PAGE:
Men need to fix New Zealand's rape culture
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Rape in NZ: Join the debate
It has been marvellous to see the discussion in the media about the Wellington College boys’ social media posts, and then a challenge to St Patrick’s Silverstream students who filmed their female teachers.
The Dominion Post and other media outlets have put work into encouraging a discussion in the public sphere about what needs to change in order to develop a healthier sexual and social culture for everyone.
As a cultural studies scholar, and as a pakeha woman who has grown up in New Zealand, I have watched this conversation play out over a number of years.
I have strong personal, and professional, feelings about it - as many Kiwis will.
Something that strikes me about the discussion this time around, and perhaps in the Roast Busters media flurry (where no prosecutions were made), is that it seems there is always a burden placed on women to tell their stories so men can understand how it feels.
The intention of this is to help men get their heads around the "It could be your sister, your daughter, your mother..." message.
Marama Fox stood at the rally at Parliament on Monday organised by young Wellingtonian women and encouraged them to continue performing a play in which they presented their own experiences of sexual violence.
She suggested that they should perform it at Wellington College so the boys could see it.
Then John Campbell talked to a young woman on Radio New Zealand and asked her to detail her experiences of sexual violence for him so people could understand the situation.
One in three of us could do this. I could do this – I could describe times in which I have been terrified by the "jokes" young men have made. I could describe the time I went into shock as someone I thought was my friend attempted to have sex with me when I was not only uninterested, I was emotionally vulnerable and in need of support - not sex.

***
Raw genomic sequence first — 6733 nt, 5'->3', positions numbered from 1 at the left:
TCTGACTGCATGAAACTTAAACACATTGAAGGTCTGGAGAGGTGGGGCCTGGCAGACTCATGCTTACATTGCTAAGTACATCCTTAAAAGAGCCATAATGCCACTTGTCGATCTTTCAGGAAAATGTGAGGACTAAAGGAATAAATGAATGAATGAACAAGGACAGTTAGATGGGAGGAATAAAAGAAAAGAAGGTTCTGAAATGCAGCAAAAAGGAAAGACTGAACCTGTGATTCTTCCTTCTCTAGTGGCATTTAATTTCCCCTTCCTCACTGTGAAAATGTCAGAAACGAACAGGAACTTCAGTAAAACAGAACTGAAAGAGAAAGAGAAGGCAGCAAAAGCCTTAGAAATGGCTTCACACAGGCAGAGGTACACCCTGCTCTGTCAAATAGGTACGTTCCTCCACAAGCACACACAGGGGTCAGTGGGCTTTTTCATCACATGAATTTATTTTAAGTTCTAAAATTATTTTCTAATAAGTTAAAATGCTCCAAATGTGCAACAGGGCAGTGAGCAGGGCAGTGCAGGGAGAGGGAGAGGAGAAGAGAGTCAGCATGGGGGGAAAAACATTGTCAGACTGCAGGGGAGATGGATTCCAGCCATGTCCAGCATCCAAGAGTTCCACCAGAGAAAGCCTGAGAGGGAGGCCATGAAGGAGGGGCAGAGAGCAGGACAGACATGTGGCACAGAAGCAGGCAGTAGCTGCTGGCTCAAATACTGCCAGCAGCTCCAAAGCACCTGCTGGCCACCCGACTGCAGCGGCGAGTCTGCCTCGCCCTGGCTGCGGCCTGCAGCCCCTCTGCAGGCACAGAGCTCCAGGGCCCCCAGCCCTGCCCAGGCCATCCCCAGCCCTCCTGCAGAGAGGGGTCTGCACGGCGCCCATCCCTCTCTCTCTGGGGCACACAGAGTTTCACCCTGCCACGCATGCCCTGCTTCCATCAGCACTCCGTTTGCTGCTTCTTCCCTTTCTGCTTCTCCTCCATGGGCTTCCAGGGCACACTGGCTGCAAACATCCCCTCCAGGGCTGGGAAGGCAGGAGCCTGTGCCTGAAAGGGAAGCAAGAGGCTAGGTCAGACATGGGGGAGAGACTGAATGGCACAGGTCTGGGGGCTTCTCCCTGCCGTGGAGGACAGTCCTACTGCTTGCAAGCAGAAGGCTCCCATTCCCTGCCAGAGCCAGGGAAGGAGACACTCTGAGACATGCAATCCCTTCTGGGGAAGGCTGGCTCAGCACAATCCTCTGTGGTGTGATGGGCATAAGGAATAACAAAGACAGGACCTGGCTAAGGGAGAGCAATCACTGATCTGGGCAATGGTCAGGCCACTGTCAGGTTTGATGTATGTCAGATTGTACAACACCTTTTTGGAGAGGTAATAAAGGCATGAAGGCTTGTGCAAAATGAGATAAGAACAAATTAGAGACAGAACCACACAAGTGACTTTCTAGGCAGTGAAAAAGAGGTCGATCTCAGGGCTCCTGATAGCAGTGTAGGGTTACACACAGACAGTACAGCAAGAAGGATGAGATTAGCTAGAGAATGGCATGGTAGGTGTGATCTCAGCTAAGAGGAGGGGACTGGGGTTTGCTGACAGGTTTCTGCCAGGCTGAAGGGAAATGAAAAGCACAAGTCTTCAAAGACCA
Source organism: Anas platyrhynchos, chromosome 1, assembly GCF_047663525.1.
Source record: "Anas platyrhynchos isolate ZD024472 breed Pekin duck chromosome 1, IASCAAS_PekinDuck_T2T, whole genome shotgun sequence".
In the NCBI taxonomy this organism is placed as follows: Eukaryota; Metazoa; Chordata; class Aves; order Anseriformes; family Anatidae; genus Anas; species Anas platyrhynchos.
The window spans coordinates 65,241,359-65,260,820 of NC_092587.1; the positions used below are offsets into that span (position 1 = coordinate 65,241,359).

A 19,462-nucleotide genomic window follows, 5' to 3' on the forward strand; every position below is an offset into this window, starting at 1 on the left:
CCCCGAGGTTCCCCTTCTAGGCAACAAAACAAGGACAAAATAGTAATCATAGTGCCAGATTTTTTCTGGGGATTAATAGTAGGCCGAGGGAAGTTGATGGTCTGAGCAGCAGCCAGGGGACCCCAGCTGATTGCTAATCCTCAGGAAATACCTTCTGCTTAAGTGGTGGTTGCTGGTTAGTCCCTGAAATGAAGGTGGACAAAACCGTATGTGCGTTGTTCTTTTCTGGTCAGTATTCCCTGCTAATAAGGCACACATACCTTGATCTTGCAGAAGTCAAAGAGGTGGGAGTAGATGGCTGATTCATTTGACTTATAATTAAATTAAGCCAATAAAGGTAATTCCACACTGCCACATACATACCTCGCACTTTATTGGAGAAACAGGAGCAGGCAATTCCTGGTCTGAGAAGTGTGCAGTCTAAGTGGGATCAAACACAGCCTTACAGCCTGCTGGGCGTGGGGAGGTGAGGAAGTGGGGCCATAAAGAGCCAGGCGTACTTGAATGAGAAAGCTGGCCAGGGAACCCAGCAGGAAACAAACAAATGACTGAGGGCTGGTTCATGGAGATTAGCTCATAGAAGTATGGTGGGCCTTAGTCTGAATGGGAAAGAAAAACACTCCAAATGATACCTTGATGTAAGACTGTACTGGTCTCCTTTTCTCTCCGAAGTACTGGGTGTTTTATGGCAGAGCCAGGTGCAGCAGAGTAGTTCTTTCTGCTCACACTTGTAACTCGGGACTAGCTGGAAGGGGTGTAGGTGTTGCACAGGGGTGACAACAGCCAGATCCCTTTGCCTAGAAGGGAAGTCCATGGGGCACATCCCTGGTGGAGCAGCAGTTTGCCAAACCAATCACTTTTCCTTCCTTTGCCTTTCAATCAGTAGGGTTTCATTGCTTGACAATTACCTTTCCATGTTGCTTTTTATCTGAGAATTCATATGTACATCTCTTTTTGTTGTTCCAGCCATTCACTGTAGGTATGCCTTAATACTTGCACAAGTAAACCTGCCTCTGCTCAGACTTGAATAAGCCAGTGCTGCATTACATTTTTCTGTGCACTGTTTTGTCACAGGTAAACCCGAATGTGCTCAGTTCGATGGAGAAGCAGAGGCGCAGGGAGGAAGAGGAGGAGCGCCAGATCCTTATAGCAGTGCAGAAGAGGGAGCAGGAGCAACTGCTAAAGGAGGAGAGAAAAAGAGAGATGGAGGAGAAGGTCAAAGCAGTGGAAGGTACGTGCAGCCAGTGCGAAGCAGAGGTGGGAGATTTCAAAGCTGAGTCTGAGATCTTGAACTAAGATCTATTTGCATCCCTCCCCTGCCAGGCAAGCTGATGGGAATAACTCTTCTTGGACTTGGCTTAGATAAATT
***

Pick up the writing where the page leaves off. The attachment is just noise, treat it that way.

I could tell you how that experience affected my confidence for many years, and I just have. But I don’t think my telling you will make a jot of difference to young men and others who are potential sexual offenders.
Why not? Because we’ve all heard these stories before, and somehow they’re not changing the behaviour of young men – or, in certain cases, older men.
We know the myth somehow persists that if a woman (and sometimes a man) says no the first time, s/he’ll eventually say yes. And we know that just because we tell the truth, it does not inevitably lead to justice.
So I hope that now - to prevent us from going round in circles, wringing our hands and hoping it’ll all just fix itself - some brave men will take up the emotional burden and talk about their own experiences, of either being abused or being abusers, in such a way that other men hear the message and change their behaviour.
We can’t expect women to have to keep making themselves vulnerable in order to "teach" a change in behaviour to people who aren't listening. Expecting women to do this just feeds the spectacle.
I lay down a challenge to men in prominent positions, where people will hear them if they speak, to find a way to talk about this with other men. Speak about it both publicly and privately, so the message gets through that this issue isn’t women’s responbility to fix.
This is for us all to discuss and then shift our everyday behaviours so we don’t have to keep talking about the same thing every few years, with a new bunch of young people who have no sense of the damage they have or could inflict on others.
Emma Kelly is a media studies lecturer at Victoria University of Wellington
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